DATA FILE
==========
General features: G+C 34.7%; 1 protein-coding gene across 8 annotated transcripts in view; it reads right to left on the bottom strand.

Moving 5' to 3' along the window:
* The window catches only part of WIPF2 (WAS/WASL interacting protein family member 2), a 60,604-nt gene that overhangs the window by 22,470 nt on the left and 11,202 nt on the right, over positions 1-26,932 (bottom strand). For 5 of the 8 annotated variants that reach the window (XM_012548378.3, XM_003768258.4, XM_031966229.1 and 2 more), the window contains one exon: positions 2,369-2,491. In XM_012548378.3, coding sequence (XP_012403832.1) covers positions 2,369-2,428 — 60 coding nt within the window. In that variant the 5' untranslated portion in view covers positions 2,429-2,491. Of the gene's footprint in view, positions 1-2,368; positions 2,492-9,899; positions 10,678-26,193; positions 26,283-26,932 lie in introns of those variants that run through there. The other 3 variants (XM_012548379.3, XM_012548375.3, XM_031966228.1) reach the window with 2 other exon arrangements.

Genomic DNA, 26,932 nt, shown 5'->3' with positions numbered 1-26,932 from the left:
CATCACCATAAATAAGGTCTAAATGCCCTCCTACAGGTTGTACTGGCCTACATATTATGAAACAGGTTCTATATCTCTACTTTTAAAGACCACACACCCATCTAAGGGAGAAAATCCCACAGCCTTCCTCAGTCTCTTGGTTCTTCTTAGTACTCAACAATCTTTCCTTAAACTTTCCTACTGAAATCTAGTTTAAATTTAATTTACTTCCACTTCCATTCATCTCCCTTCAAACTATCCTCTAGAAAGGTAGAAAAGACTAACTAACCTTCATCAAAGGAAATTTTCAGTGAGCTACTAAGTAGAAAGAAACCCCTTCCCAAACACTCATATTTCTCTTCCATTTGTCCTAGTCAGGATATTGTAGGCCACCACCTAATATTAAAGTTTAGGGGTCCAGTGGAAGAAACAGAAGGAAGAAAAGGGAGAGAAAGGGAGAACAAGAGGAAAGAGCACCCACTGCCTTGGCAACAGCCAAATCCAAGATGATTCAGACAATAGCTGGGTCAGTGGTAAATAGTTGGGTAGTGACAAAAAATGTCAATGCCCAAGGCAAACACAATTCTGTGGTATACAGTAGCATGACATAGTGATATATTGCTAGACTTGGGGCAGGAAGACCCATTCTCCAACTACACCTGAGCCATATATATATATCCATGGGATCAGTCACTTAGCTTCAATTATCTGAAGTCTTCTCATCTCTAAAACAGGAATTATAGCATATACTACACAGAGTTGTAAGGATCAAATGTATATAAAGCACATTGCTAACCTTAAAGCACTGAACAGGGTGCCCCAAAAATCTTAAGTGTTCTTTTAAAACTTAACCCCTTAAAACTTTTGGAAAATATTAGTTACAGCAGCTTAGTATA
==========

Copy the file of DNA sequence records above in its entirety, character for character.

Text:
General features: G+C 34.7%; 1 protein-coding gene across 8 annotated transcripts in view; it reads right to left on the bottom strand.

Moving 5' to 3' along the window:
* The window catches only part of WIPF2 (WAS/WASL interacting protein family member 2), a 60,604-nt gene that overhangs the window by 22,470 nt on the left and 11,202 nt on the right, over positions 1-26,932 (bottom strand). For 5 of the 8 annotated variants that reach the window (XM_012548378.3, XM_003768258.4, XM_031966229.1 and 2 more), the window contains one exon: positions 2,369-2,491. In XM_012548378.3, coding sequence (XP_012403832.1) covers positions 2,369-2,428 — 60 coding nt within the window. In that variant the 5' untranslated portion in view covers positions 2,429-2,491. Of the gene's footprint in view, positions 1-2,368; positions 2,492-9,899; positions 10,678-26,193; positions 26,283-26,932 lie in introns of those variants that run through there. The other 3 variants (XM_012548379.3, XM_012548375.3, XM_031966228.1) reach the window with 2 other exon arrangements.

Genomic DNA, 26,932 nt, shown 5'->3' with positions numbered 1-26,932 from the left:
CATCACCATAAATAAGGTCTAAATGCCCTCCTACAGGTTGTACTGGCCTACATATTATGAAACAGGTTCTATATCTCTACTTTTAAAGACCACACACCCATCTAAGGGAGAAAATCCCACAGCCTTCCTCAGTCTCTTGGTTCTTCTTAGTACTCAACAATCTTTCCTTAAACTTTCCTACTGAAATCTAGTTTAAATTTAATTTACTTCCACTTCCATTCATCTCCCTTCAAACTATCCTCTAGAAAGGTAGAAAAGACTAACTAACCTTCATCAAAGGAAATTTTCAGTGAGCTACTAAGTAGAAAGAAACCCCTTCCCAAACACTCATATTTCTCTTCCATTTGTCCTAGTCAGGATATTGTAGGCCACCACCTAATATTAAAGTTTAGGGGTCCAGTGGAAGAAACAGAAGGAAGAAAAGGGAGAGAAAGGGAGAACAAGAGGAAAGAGCACCCACTGCCTTGGCAACAGCCAAATCCAAGATGATTCAGACAATAGCTGGGTCAGTGGTAAATAGTTGGGTAGTGACAAAAAATGTCAATGCCCAAGGCAAACACAATTCTGTGGTATACAGTAGCATGACATAGTGATATATTGCTAGACTTGGGGCAGGAAGACCCATTCTCCAACTACACCTGAGCCATATATATATATCCATGGGATCAGTCACTTAGCTTCAATTATCTGAAGTCTTCTCATCTCTAAAACAGGAATTATAGCATATACTACACAGAGTTGTAAGGATCAAATGTATATAAAGCACATTGCTAACCTTAAAGCACTGAACAGGGTGCCCCAAAAATCTTAAGTGTTCTTTTAAAACTTAACCCCTTAAAACTTTTGGAAAATATTAGTTACAGCAGCTTAGTATA